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Trio Purchase & Sale Deadline Expiring: Developer Could Seek $6.25 Million In Court

Come Feb. 26, developer McLaughlin could seek $6.25 million in court


January 18, 2001
Copyright © 2001 CARIBBEAN BUSINESS. All Rights Reserved.

The deadline for signing the purchase and sale agreement between the Hotel Development Corporation (HDC) and developer Brian McLaughlin for the Condado Beach Resort, formerly known as the Condado Trio, expires Feb. 26.

If McLaughlin decides to pursue legal action against the Commonwealth government, which an inside source says he most definitely will, he must prove that the government failed to perform its obligations under the contract signed on Aug. 26, 1998.

If he does, McLaughlin could be walking away with at least $6.25 million in expenses and damages, according to a copy of the contract obtained by CARIBBEAN BUSINESS. This amount does not include other provisions stipulated in the contract that could increase that amount.

If McLaughlin fails to prove his case, then the government would have the right to keep the $250,000 deposit and all interest accrued on the deposit, which McLaughlin paid to the Government Development Bank.

"The Condado Trio case is a very complex issue," said Jaime Gonzalez, who at the time ran HDC, under the leadership of former Puerto Rico Tourism Co. executive director Jorge L. Davila. "The government promised to deliver McLaughlin all his permits and I don’t believe they accomplished it."

According to the contract, McLaughlin’s obligation to perform were subject to his receiving "final, unappealable and unappealed" permit approvals required of all community, municipal and Commonwealth authorities and organizations for the construction and development of the project (excluding the construction permits to be issued by the Permits and Regulation Administration, also known as Arpe in Spanish). If those were not obtained the deal was off and McLaughlin could be entitled to a refund for his expenses and a monetary award for damages for lost business opportunities.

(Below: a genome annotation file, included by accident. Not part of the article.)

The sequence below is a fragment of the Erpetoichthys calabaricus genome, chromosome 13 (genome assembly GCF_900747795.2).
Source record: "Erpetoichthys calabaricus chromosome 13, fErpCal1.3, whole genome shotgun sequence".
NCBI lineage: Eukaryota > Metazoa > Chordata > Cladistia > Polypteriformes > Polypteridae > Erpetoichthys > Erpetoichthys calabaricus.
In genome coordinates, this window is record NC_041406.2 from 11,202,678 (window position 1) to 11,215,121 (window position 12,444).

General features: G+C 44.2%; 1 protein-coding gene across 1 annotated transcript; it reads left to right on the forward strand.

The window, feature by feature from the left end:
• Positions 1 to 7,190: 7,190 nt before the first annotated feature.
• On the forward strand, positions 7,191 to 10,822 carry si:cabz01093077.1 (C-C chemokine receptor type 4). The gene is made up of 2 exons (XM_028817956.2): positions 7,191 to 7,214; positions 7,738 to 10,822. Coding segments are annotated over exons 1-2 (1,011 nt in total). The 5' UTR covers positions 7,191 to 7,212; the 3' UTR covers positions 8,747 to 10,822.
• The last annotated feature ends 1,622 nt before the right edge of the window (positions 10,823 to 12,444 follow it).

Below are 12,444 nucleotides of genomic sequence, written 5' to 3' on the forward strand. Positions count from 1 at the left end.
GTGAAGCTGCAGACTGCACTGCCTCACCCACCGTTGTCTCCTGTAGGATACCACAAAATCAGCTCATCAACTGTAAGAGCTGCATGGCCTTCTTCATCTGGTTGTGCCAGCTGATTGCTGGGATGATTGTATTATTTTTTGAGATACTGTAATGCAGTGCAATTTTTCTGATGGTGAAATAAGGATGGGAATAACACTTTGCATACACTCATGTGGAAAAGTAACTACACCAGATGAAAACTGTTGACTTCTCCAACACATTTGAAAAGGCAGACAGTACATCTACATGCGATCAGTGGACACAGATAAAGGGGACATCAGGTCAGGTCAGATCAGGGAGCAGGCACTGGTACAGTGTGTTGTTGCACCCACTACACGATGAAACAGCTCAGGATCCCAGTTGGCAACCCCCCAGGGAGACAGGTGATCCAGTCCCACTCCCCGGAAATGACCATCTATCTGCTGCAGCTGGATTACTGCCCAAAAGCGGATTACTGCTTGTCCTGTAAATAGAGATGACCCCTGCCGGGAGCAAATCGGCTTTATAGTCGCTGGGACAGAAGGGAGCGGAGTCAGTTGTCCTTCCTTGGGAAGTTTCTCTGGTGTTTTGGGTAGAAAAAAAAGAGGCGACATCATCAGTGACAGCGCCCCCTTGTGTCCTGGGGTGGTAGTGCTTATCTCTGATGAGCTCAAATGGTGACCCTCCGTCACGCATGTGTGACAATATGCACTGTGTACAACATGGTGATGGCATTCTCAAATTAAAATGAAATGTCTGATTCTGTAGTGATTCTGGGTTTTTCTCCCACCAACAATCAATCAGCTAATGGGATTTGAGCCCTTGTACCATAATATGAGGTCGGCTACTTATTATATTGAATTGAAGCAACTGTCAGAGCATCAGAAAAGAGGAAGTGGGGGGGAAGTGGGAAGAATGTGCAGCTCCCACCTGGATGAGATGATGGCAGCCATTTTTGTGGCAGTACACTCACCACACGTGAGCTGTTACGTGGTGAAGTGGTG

San Juan City Hall, headed by then-Mayor Sila Calderon. City Hall questioned the project’s permit process, claiming McLaughlin did not comply with public policy and all issued permits were challenged in court.

There was industry-wide speculation that Calderon’s strategy was to tie up McLaughlin and his project in court until the Nov. 7, 2000 gubernatorial elections.

"The bidding and selection process of a developer for the Condado Trio was not politicized until after McLaughlin’s proposal was selected," said Gonzalez, who was also the former deputy executive director of planning and development at the Tourism Co. "The municipality of San Juan’s proposal was not the best nor was it the second best."

The end of all hope for McLaughlin’s proposal came Dec. 14, 2000 when the Puerto Rico Supreme Court revoked permit approvals for the Condado Beach Resort project after concluding that Arpe and the Environmental Quality Board disregarded 12 public policy violations.

"Personally, I believe that McLaughlin did everything in his power to fulfill his obligations under the contract," said Gonzalez. "If McLaughlin is not compensated for his investment because of a politicized decision against him, the effect will be disastrous for future private sector investment in Puerto Rico."

As for Calderon’s argument that McLaughlin did not have the financing in place for the entire project, Gonzalez claims that the developer did not need to according to his contract.

"McLaughlin put down a deposit and he needed to have the down payment for the project, under the condition that all his permits were approved on hand," Gonzalez said.

The Condado Trio consists of the Condado Beach Resort, former San Juan Convention Center, and La Concha Hotel. McLaughlin had to pay a purchase price upon closing of $20 million, payable as follows: $6 million, less the $250,000 deposit, by wire transfer, certified or bank manager’s check to an account designated by the government. Also, McLaughlin had to provide the sum of $14 million evidenced by promissory notes.


This Caribbean Business article appears courtesy of Casiano Communications.
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